When measuring the length of a fractal, you can get any answer you want depending on how accurately you measure the length. The more accurately you measure, the longer the result you will get. However, the object that you are measuring has not changed. It has not actually got any longer, only your method of measure changed. See How Long Is the Coast of Britain? Statistical Self-Similarity and Fractional Dimension by Mandelbrot.

There are sections of Ming Wall in Liaoning. The Ming loosely controlled much of North East China and even down into parts of Korea. They built walls and other fortifications in the region in order to stabilise their control. A tactic that ultimately failed with the Manchu/Qing conquering China.

The Koguryeo did not build a wall in the style of The Great Wall. They built a series of fortified cities that loosely draws a line on a map. I have visited four of these cities. The Koguryeo style of building is distinctly different from the Ming Chinese building style as you would expect given the many hundreds of year that separate the two.

Koguryeo city walls near Yanzhou village in Liaoyang prefecture, Liaoning, Chian

In Spring 2012, I visited the above Koguryeo city walls which belong to Baegam (Hangul :백암성, Hanja :白巖城) They are near Yanzhou village in Liaoyang prefecture, Liaoning, China. This city was the site of a major battle between the Koguryeo and Tang dynasty China. They city is of classic Koguryeo construction with walls forming a half moon shape set against a river and mountain crags for natural defence. The wall is made of stones of various sizes, the middle fill is with small rubble.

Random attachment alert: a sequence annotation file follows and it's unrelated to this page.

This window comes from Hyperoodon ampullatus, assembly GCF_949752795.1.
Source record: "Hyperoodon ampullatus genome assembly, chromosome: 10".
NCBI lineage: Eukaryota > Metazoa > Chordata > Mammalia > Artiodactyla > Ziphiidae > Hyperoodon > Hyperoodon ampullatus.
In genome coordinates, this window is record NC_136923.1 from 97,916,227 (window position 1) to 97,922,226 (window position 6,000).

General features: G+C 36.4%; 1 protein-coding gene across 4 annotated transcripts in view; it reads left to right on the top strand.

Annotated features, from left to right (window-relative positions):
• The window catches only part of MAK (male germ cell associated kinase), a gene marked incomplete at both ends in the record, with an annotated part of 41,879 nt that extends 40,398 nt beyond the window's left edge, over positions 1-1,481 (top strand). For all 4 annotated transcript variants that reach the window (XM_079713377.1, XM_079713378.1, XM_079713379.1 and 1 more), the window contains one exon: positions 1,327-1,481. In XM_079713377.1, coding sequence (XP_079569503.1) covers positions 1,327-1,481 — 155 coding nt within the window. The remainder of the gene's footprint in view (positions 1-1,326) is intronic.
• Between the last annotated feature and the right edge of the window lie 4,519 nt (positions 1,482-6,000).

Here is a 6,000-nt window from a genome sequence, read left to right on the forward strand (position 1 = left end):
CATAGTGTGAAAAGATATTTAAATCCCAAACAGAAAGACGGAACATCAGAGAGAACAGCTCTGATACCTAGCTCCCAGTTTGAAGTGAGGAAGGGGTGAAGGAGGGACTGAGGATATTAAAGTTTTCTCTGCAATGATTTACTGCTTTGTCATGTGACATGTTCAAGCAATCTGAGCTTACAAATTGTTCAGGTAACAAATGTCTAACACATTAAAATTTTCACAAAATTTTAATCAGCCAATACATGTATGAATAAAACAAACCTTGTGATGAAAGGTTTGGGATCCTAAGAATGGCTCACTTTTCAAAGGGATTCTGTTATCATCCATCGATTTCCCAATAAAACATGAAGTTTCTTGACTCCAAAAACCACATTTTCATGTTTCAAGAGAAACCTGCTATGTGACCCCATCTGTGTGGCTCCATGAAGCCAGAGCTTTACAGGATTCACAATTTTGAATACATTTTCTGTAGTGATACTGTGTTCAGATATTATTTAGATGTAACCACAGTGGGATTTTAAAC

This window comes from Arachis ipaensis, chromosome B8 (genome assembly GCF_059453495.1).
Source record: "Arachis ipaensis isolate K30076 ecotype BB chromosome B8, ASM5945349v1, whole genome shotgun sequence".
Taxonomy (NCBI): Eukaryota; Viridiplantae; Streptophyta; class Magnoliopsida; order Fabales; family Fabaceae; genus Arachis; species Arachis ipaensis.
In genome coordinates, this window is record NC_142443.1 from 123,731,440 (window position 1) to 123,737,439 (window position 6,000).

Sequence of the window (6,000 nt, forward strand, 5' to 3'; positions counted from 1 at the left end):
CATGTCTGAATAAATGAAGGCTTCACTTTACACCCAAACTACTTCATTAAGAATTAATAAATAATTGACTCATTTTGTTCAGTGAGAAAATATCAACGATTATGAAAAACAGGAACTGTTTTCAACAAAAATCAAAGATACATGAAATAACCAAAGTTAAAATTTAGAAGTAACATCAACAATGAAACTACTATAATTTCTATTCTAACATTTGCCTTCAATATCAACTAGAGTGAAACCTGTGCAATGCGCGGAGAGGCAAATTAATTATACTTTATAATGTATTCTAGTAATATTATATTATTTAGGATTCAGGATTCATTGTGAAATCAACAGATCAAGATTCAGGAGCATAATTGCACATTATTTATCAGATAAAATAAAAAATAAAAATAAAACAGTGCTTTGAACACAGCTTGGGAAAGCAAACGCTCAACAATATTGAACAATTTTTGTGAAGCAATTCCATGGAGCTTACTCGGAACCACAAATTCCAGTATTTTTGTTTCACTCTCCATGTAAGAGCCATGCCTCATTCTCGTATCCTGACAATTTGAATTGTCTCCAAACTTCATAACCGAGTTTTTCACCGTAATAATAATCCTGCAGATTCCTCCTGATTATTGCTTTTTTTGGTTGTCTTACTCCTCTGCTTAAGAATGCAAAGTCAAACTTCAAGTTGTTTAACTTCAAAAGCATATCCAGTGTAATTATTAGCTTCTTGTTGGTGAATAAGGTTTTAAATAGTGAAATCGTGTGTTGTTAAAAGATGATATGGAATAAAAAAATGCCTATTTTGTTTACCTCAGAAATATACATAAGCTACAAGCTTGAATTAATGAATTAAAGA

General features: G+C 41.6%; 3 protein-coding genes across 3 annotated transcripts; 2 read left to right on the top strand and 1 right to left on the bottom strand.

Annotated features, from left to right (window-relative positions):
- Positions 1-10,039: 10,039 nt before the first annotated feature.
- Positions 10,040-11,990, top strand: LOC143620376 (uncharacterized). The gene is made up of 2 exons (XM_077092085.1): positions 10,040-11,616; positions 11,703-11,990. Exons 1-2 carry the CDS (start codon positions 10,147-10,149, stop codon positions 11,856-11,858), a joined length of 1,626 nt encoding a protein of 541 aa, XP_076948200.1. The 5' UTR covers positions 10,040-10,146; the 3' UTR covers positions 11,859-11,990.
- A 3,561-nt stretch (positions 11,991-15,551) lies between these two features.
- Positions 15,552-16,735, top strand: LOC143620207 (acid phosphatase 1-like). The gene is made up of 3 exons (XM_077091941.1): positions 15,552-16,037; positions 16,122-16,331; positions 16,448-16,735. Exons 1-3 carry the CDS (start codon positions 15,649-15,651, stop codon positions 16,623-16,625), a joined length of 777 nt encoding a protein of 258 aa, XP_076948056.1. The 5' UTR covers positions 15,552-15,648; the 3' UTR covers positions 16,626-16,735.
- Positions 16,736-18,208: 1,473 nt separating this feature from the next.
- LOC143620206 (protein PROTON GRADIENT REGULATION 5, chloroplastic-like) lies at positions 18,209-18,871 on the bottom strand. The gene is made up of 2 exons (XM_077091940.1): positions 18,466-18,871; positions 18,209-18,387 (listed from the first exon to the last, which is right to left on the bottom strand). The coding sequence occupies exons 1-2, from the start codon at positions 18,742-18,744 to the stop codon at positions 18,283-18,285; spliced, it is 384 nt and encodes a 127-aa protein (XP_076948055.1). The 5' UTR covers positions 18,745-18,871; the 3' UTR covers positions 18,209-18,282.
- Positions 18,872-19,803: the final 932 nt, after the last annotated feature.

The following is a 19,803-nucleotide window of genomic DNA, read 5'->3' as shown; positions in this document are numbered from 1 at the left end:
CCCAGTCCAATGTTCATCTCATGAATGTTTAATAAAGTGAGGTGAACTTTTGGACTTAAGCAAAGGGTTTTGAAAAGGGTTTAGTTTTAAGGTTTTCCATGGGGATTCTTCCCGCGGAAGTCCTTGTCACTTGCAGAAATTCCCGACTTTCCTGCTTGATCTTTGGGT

Gusaocheng, a Ming dynasty fortification in Liaoyang prefecrure, Liaoning China Gusaocheng, a Ming dynasty fortification in Liaoyang prefecture, Liaoning China and located just a few miles from the previous Koguryeo site. It has been restored somewhat in modern times.


The 2012 announcement is actually the same study as the 2009 one. The 2009 article was mid way through the study. The 2012 announcement was at the end of the study. As before, the eastern end point and the western end point have not changed. They simply did a more accurate study taking in more detail of the twists and turns within the length of the wall itself. The key difference between the 2009 and 2012 announcements is that the former is talking about the Ming wall where as the latter is about all walls.


Very little of the Warring States, Qin and Han dynasty walls remain. The lines drawn on maps are just approximations based on texts and accounts passed down over the decades. Some Koreans, for modern political reasons, try to debunk these texts however a great deal of care needs to be taken here. You cannot project a modern nation state into history. During the Qin and Han dynasties, there was no Korea. The Yalu river was not the national boundary. If these dynasties did build walls in Liaoning, it would be very odd if they observed a modern day bounder line for a country that didn't exist at that time. Since North Korea isn't free and open, it is not easy to do actual on site research to establish definitively any remains of walls within Korea today.

  • No fractals here, sorry. Walls build by man are not the coastal line. The fractal effects start at the level of a separate stone surface, if it is not made even. Statistical fractal means that if you measure distance with the step R and r=R/2, you are getting k(r) times larger length, and that k(r) is greater than some K>1 for all r. Binary log of K is the fractal number of dimensions minus 1. For any wall K=1 and number of dimensions =1. – Gangnus Dec 6 '17 at 19:13